Review #354: Germfree Adolescents, X-Ray Spex

Karla Clifton
2 min readFeb 25, 2023

#354: Germfree Adolescents, X-Ray Spex

It’s been too long since we’ve had a real-ass punk band, and way way way too long since we’ve had a real-ass punk frontwoman. And lucky us, because Poly Styrene is as real as they come.

Styrene’s name is plastic, one of her pet topics. (She says her own stage name in “The Day the World Turned Dayglo,” which is also an accurate description of her personal style.) If you haven’t seen pictures of her, you should look it up. She’s wearing braces in so many of them. Styrene was apparently haunted by hallucinations for much of her life, but she seemed to make it out relatively unscathed. There was a doc released about her in 2021 — though she passed in 2011.

X-Ray Spex was Styrene’s brainchild — she wrote every song on this debut. Which was released in 1979, but felt to me like it could have been released in 1995. It’s proto-riot grrrl — I can hear traces of Bikini Kill and Sleater-Kinney on “Identity,” “I Am A Poseur” and “I Am A Cliche.” (Also loved Styrene railing against society’s treatment of women. “Oh Bondage! Up Yours!” is the most explicit, but “Art-I-Ficial” and “Age” are my favorite takedowns of makeup and aging ever.)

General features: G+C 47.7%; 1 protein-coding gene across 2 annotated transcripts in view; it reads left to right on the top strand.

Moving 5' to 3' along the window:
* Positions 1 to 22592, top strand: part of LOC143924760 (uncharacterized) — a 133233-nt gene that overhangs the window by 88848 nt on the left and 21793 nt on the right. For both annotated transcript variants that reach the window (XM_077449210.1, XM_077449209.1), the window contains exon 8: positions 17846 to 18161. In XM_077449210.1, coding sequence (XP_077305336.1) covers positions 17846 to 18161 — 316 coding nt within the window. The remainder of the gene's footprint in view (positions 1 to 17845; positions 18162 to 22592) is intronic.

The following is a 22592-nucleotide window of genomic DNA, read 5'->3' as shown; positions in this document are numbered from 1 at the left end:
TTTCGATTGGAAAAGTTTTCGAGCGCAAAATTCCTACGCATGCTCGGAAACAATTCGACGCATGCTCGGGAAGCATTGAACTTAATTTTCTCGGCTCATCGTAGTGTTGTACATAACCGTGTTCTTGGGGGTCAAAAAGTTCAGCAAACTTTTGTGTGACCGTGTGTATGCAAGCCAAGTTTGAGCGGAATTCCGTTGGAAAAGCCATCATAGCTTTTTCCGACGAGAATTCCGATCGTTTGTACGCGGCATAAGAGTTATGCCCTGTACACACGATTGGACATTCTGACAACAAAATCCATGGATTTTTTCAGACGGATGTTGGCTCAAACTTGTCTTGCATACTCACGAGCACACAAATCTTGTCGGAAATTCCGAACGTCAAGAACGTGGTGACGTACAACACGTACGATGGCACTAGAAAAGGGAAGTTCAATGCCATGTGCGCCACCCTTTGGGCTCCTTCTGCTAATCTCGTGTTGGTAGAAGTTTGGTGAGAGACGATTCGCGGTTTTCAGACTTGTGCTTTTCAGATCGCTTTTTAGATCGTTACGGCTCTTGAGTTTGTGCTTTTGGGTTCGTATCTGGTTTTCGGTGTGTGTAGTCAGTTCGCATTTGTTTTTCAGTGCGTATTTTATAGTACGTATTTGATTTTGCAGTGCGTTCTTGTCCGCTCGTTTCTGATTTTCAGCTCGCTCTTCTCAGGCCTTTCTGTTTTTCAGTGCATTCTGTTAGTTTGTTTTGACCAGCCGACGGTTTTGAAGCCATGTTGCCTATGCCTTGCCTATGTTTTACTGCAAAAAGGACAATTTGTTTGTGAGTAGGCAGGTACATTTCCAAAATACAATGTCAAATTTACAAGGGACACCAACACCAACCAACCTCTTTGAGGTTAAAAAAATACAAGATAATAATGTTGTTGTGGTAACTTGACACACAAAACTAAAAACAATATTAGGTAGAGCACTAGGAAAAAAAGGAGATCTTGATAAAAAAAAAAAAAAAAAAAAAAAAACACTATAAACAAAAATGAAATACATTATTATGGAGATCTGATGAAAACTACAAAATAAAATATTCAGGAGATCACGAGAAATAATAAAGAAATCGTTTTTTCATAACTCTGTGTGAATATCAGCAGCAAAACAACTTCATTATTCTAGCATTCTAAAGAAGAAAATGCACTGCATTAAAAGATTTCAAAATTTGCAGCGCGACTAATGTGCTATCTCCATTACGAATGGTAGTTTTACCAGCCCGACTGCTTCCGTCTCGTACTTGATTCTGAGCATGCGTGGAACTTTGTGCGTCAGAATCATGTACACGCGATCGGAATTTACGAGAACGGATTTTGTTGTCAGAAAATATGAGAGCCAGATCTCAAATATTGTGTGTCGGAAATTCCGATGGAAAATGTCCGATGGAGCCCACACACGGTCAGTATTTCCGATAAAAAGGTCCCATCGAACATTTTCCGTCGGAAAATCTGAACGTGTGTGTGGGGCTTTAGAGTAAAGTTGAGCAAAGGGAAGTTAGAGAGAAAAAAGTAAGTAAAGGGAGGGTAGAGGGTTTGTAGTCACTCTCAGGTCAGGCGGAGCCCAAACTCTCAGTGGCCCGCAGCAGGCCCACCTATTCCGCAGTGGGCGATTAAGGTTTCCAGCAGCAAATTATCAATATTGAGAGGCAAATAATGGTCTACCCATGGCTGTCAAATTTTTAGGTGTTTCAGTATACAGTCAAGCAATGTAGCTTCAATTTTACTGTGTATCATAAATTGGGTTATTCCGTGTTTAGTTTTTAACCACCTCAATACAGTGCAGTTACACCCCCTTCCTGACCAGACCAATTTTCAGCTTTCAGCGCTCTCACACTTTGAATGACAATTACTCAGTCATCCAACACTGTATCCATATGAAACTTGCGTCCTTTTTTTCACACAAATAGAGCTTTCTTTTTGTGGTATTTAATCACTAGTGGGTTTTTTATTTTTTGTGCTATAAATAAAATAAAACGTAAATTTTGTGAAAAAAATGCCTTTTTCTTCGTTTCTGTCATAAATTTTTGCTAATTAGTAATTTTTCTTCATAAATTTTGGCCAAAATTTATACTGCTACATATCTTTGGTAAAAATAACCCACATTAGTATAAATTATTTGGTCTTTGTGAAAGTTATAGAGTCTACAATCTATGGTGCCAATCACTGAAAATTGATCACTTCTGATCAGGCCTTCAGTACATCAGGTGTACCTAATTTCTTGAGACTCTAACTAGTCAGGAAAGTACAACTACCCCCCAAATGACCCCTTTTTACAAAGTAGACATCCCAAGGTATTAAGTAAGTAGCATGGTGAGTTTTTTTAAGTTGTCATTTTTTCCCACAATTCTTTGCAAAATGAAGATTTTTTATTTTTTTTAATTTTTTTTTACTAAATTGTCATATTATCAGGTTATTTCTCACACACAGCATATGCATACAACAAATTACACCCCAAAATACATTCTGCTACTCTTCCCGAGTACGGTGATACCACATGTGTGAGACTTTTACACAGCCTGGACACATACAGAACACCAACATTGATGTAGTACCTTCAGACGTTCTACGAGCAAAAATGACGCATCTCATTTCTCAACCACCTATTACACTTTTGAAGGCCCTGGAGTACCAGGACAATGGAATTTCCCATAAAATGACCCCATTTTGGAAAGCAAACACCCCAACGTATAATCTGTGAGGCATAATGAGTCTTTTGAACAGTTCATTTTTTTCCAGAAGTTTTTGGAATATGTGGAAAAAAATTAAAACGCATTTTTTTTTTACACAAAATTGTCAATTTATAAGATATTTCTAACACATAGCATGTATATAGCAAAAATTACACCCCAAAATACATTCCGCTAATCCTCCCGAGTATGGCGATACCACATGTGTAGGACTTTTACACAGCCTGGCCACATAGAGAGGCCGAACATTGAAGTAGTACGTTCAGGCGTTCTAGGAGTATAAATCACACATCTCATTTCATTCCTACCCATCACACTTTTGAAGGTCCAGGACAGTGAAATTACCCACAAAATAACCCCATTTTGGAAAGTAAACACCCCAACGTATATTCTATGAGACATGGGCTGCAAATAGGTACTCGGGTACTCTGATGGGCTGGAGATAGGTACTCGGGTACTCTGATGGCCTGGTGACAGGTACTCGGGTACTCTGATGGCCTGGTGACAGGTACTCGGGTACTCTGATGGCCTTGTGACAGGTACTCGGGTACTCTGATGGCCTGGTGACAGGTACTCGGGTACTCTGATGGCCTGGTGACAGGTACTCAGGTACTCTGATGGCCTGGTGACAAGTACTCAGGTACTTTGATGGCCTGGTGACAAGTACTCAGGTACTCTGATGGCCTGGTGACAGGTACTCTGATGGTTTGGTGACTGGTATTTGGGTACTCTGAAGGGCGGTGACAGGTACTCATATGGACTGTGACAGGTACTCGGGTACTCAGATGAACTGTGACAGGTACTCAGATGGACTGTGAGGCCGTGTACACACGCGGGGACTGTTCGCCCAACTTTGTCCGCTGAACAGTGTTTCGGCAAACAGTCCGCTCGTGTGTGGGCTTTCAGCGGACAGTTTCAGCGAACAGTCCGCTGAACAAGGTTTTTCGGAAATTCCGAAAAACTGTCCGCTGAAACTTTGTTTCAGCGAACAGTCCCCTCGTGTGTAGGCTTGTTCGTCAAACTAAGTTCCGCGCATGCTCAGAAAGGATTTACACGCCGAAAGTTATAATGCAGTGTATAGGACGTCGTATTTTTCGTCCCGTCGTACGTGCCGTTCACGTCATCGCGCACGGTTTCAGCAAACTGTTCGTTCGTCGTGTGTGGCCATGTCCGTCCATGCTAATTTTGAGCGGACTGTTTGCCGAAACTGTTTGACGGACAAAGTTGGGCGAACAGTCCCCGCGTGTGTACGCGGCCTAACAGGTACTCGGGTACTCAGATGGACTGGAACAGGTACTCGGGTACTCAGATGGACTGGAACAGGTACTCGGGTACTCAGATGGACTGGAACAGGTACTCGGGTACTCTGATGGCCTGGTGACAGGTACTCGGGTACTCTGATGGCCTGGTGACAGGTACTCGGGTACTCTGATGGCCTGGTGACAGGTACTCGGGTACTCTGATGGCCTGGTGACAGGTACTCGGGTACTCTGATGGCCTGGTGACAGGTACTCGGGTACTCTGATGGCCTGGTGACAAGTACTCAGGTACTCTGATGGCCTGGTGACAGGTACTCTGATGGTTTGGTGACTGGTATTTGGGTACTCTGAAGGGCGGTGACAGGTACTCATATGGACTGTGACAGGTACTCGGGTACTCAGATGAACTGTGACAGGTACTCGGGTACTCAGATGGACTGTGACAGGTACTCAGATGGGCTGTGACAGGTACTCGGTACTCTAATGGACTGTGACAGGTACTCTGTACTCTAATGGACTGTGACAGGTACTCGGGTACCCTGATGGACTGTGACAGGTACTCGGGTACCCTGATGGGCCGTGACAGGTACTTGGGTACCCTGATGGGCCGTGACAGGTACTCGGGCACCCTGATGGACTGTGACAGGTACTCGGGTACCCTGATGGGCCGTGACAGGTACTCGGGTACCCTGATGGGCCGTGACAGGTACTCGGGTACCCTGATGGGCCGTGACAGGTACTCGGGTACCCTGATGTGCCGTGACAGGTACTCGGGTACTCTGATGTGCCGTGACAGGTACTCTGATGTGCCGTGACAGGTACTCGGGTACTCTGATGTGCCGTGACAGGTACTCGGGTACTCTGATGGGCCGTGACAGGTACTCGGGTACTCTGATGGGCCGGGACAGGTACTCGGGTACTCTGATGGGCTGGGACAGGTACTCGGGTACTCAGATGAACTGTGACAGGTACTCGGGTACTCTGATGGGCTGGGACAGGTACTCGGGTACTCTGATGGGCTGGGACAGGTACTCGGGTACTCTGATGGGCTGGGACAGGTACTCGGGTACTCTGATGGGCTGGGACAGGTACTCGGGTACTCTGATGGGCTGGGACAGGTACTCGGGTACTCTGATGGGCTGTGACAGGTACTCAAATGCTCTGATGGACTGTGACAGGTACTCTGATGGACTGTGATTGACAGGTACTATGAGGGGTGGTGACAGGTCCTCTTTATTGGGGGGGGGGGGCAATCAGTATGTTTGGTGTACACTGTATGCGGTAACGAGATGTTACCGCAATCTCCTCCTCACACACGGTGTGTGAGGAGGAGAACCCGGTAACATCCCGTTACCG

Styrene’s forceful voice isn’t the only thing making the Spex so badass — the other reason is the saxophone, a wild choice for a punk band. The sax makes “Genetic Engineering” even more terrifying than it already is, and the chorus of epic “Plastic Bag” is more than a little heartbreaking, sounding desperate and melodic. (See also: “I Live Off You” and “Highly Inflammable.”)

The Spex also follow the grand punk tradition of nonsensically catchy choruses, mostly of which just consist of Styrene wailing the song’s title over and over. “Let’s Submerge” breaks the mold by not featuring the title as prominently, but it’s still got a catchy chorus: We’re going down/ To the underground. (Also love the reference to Richard Hell, of the Voidoids.) She also isn’t afraid to touch nursery rhyme-like cadences, as on “Warrior in Woolworths” and “I Can’t Do Anything.”

Sometimes, I fear that the albums I really like and connect with are the ones that I don’t write good reviews about. And this one falls into that category for sure. So, if you find my review lacking, I apologize. I liked this one too much.

Favorite Love Song: “Germfree Adolescence,” about two extremely clean individuals who fall in love.

Least Favorite Love Song: “Obsessed With You.” Is it a love song? I’m not actually sure, but it’s my least favorite vocal cut.

Fun Fact: This is FKA Twigs’ favorite album!

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